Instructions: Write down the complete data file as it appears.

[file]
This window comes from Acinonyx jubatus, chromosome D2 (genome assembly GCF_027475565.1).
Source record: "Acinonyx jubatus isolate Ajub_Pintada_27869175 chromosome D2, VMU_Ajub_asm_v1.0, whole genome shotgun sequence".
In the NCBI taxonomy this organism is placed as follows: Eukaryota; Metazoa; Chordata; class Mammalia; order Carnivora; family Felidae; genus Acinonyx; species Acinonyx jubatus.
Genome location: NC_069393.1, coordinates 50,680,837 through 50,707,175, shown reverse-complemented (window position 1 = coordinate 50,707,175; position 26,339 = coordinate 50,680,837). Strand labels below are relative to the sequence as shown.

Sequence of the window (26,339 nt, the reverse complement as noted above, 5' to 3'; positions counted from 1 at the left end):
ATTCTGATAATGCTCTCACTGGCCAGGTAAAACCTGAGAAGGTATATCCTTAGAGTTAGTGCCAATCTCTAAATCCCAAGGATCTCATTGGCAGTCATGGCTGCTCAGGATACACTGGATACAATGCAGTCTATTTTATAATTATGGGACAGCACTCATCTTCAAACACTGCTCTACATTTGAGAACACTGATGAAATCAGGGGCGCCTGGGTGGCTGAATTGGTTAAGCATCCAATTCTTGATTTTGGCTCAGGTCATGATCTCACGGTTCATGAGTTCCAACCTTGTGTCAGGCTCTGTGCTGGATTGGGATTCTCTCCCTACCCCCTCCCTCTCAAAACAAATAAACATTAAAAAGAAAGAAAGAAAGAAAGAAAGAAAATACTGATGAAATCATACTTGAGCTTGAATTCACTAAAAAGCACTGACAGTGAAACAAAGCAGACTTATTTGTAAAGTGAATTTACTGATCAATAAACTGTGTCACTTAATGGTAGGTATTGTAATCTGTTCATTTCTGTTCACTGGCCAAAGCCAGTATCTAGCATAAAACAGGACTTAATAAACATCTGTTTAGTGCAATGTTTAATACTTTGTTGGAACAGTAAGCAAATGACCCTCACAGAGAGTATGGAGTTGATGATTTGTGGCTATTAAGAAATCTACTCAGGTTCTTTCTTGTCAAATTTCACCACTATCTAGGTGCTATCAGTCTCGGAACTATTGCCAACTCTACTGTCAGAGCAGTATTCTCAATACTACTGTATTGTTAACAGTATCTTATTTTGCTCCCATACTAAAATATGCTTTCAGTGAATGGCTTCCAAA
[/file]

This window comes from Acinonyx jubatus, chromosome D2 (genome assembly GCF_027475565.1).
Source record: "Acinonyx jubatus isolate Ajub_Pintada_27869175 chromosome D2, VMU_Ajub_asm_v1.0, whole genome shotgun sequence".
In the NCBI taxonomy this organism is placed as follows: Eukaryota; Metazoa; Chordata; class Mammalia; order Carnivora; family Felidae; genus Acinonyx; species Acinonyx jubatus.
Genome location: NC_069393.1, coordinates 50,680,837 through 50,707,175, shown reverse-complemented (window position 1 = coordinate 50,707,175; position 26,339 = coordinate 50,680,837). Strand labels below are relative to the sequence as shown.

Sequence of the window (26,339 nt, the reverse complement as noted above, 5' to 3'; positions counted from 1 at the left end):
ATTCTGATAATGCTCTCACTGGCCAGGTAAAACCTGAGAAGGTATATCCTTAGAGTTAGTGCCAATCTCTAAATCCCAAGGATCTCATTGGCAGTCATGGCTGCTCAGGATACACTGGATACAATGCAGTCTATTTTATAATTATGGGACAGCACTCATCTTCAAACACTGCTCTACATTTGAGAACACTGATGAAATCAGGGGCGCCTGGGTGGCTGAATTGGTTAAGCATCCAATTCTTGATTTTGGCTCAGGTCATGATCTCACGGTTCATGAGTTCCAACCTTGTGTCAGGCTCTGTGCTGGATTGGGATTCTCTCCCTACCCCCTCCCTCTCAAAACAAATAAACATTAAAAAGAAAGAAAGAAAGAAAGAAAGAAAATACTGATGAAATCATACTTGAGCTTGAATTCACTAAAAAGCACTGACAGTGAAACAAAGCAGACTTATTTGTAAAGTGAATTTACTGATCAATAAACTGTGTCACTTAATGGTAGGTATTGTAATCTGTTCATTTCTGTTCACTGGCCAAAGCCAGTATCTAGCATAAAACAGGACTTAATAAACATCTGTTTAGTGCAATGTTTAATACTTTGTTGGAACAGTAAGCAAATGACCCTCACAGAGAGTATGGAGTTGATGATTTGTGGCTATTAAGAAATCTACTCAGGTTCTTTCTTGTCAAATTTCACCACTATCTAGGTGCTATCAGTCTCGGAACTATTGCCAACTCTACTGTCAGAGCAGTATTCTCAATACTACTGTATTGTTAACAGTATCTTATTTTGCTCCCATACTAAAATATGCTTTCAGTGAATGGCTTCCAAA